Many factors are thought to cause or predispose people to disordered eating, including trauma, genetic risks, modelling of these behaviours, biological factors, rigid thinking and perfectionism, low self-esteem, dissociative experiences, impulsivity, early menstruation… and more. Research has consistently supported that social, familial, or cultural pressure to be thin (or lose weight), in conjunction with internalising the idea that it is imperative to be ‘skinny’ causes a negative body image. This negative perception and experience of one’s body then causes two things: negative feelings and restricting food intake. In turn, negative feelings and food restriction leads to binge eating and purging behaviours. People can get caught between extremes of not eating, or overeating and compensating for this (through purging or excessive exercise), and it can be difficult to see a way out. Of course, the pattern of disordered eating varies widely between people: one person’s experience of an eating disorder is markedly different from someone else’s. Disordered eating often causes significant medical risks and issues, even in a healthy weight range. People with anorexia nervosa have the highest risk of death of any psychiatric disorder.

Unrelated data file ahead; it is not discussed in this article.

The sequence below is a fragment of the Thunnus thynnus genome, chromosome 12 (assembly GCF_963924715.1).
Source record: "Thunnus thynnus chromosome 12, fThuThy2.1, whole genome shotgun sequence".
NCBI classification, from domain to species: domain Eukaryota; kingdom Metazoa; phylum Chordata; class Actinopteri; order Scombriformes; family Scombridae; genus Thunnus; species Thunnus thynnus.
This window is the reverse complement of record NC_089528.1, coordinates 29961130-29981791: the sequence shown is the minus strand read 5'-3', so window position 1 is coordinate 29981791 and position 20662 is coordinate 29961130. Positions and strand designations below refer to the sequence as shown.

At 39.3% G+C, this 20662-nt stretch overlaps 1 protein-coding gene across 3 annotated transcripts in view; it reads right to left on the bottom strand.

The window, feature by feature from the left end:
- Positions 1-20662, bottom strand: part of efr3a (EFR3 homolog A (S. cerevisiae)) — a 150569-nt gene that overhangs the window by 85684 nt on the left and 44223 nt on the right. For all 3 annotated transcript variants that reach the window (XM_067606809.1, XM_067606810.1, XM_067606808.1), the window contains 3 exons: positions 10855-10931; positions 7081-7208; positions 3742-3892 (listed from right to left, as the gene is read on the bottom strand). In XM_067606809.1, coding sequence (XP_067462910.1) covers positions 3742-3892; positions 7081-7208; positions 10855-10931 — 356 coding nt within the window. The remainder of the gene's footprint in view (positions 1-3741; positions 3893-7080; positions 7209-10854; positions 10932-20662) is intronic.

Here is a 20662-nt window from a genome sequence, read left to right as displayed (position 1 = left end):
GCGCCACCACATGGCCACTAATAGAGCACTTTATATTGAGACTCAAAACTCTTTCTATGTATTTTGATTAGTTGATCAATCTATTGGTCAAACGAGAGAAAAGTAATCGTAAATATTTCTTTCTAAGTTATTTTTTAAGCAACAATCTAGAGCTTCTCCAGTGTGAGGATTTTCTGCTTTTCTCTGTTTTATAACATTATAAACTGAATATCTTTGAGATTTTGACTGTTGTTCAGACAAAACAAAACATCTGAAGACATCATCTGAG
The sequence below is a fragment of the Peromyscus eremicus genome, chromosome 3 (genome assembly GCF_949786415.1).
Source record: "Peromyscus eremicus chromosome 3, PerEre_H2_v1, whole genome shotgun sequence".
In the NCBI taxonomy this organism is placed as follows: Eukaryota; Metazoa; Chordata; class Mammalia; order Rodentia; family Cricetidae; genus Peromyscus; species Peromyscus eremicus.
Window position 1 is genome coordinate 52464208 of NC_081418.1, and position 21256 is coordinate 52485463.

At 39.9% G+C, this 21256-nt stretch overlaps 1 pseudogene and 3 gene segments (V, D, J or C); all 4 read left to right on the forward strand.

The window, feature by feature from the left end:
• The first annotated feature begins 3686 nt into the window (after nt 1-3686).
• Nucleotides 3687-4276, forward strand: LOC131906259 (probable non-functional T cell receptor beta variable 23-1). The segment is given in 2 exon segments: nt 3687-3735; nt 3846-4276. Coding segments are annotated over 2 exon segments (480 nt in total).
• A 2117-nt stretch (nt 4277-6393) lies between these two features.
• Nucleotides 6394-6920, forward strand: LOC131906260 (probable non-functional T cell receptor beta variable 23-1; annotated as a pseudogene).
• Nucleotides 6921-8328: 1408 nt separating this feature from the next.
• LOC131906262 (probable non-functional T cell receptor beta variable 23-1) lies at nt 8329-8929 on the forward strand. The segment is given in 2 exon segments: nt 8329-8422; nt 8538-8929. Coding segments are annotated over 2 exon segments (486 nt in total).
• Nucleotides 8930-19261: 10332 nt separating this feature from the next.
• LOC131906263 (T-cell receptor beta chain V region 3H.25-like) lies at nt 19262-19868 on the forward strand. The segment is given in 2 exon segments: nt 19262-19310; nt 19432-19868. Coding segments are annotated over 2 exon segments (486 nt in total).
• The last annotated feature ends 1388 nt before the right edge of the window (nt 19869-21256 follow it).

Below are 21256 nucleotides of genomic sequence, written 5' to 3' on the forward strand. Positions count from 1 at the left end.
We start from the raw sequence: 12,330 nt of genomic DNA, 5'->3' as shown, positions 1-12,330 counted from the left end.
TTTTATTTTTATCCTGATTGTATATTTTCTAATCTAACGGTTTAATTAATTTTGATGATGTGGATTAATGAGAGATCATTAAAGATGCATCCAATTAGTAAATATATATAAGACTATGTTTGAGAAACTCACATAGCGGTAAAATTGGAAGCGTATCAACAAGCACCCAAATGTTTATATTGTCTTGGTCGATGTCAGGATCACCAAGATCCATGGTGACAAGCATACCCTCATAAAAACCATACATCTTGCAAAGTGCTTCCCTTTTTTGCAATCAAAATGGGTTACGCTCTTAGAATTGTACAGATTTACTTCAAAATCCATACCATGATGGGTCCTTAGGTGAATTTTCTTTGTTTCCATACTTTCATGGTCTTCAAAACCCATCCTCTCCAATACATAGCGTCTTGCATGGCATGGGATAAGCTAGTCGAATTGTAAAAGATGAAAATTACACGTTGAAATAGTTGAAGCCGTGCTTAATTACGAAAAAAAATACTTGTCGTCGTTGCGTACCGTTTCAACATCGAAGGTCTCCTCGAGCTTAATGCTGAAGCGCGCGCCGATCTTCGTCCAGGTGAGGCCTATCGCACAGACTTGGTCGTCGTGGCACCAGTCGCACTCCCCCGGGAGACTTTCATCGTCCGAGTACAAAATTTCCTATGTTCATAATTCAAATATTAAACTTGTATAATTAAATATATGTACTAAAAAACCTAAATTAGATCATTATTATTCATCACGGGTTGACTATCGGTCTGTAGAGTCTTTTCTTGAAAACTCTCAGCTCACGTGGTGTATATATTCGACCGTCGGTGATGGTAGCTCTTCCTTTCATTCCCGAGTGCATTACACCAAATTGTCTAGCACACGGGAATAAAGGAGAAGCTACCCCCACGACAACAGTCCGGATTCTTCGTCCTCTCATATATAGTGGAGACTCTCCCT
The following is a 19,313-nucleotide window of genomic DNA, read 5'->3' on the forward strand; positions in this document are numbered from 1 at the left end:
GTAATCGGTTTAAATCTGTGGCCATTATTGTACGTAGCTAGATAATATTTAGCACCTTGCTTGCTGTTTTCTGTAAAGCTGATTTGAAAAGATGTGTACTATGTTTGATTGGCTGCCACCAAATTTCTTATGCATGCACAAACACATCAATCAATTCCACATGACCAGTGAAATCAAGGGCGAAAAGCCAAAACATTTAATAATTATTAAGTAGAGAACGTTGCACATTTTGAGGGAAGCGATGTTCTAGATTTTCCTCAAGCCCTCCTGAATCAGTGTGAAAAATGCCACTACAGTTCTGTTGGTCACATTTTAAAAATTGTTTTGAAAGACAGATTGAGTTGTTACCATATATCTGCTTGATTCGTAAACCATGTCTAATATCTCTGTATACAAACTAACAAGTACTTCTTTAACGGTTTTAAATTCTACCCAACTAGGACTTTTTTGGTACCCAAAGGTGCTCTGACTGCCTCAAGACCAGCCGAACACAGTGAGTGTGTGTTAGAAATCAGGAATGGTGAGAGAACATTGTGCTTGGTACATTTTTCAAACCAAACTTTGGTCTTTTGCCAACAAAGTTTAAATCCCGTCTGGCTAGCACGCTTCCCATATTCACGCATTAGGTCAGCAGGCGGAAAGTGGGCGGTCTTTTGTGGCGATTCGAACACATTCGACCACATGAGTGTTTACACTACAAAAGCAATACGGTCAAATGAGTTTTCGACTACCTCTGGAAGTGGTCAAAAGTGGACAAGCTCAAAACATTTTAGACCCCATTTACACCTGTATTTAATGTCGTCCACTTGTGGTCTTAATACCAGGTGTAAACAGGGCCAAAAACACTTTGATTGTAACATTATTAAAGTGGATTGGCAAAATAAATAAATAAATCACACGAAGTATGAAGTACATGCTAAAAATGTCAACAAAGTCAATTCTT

There are several different therapies that have been scientifically tested for eating disorders, and can also assist with body image concerns and related difficulties. If you would like help to start your recovery journey- contact for an appointment today.